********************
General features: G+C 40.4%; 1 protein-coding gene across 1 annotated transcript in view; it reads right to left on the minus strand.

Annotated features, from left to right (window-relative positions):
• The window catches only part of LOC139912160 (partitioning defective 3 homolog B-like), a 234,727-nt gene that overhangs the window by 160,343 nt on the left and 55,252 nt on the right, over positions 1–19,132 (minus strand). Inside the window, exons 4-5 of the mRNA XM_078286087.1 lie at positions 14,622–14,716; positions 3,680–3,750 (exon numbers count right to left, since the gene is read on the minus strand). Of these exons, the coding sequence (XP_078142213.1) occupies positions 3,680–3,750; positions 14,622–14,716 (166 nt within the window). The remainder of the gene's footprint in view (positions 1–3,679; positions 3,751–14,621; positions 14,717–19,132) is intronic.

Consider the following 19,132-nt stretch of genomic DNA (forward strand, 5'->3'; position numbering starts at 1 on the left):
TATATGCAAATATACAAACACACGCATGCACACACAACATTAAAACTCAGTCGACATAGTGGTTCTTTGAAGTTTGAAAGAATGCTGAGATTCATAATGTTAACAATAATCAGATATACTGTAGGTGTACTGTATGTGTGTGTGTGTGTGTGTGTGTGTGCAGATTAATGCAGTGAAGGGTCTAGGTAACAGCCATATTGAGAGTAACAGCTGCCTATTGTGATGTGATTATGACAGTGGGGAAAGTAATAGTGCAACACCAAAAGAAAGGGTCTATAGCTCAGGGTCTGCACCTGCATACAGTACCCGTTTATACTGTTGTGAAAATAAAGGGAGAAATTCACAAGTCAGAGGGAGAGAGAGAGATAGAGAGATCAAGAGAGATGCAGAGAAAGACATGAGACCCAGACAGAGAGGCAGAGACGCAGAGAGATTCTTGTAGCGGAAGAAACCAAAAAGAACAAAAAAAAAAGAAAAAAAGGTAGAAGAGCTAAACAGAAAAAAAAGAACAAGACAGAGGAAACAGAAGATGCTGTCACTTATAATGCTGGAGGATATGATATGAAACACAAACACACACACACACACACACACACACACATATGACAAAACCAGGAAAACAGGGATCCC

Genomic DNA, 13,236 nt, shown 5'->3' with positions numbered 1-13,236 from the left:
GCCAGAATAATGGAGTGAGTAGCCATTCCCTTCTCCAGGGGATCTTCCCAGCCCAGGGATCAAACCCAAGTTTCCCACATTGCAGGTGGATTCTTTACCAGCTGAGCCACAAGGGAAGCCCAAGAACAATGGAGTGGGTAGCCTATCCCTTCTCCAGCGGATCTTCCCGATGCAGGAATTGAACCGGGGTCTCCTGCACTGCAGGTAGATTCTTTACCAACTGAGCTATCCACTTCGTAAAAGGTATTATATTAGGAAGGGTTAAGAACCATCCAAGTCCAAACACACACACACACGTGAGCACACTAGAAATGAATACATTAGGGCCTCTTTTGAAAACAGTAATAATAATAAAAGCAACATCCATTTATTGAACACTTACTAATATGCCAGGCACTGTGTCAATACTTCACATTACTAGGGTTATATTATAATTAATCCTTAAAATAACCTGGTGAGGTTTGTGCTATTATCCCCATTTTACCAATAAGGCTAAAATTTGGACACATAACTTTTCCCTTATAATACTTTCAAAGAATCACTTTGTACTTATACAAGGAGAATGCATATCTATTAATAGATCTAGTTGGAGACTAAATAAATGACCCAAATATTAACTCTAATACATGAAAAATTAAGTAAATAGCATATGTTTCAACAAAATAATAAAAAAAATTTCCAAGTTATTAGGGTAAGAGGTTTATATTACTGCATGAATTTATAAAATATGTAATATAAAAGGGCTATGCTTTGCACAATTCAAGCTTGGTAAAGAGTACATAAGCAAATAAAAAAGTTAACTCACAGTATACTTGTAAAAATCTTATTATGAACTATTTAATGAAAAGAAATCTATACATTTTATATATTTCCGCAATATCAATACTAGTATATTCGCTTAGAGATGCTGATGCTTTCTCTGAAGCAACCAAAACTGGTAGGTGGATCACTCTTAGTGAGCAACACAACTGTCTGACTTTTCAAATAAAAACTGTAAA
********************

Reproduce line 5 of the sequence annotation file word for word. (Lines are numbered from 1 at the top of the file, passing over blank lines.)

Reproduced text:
TATATGCAAATATACAAACACACGCATGCACACACAACATTAAAACTCAGTCGACATAGTGGTTCTTTGAAGTTTGAAAGAATGCTGAGATTCATAATGTTAACAATAATCAGATATACTGTAGGTGTACTGTATGTGTGTGTGTGTGTGTGTGTGTGTGCAGATTAATGCAGTGAAGGGTCTAGGTAACAGCCATATTGAGAGTAACAGCTGCCTATTGTGATGTGATTATGACAGTGGGGAAAGTAATAGTGCAACACCAAAAGAAAGGGTCTATAGCTCAGGGTCTGCACCTGCATACAGTACCCGTTTATACTGTTGTGAAAATAAAGGGAGAAATTCACAAGTCAGAGGGAGAGAGAGAGATAGAGAGATCAAGAGAGATGCAGAGAAAGACATGAGACCCAGACAGAGAGGCAGAGACGCAGAGAGATTCTTGTAGCGGAAGAAACCAAAAAGAACAAAAAAAAAAGAAAAAAAGGTAGAAGAGCTAAACAGAAAAAAAAGAACAAGACAGAGGAAACAGAAGATGCTGTCACTTATAATGCTGGAGGATATGATATGAAACACAAACACACACACACACACACACACACACACATATGACAAAACCAGGAAAACAGGGATCCC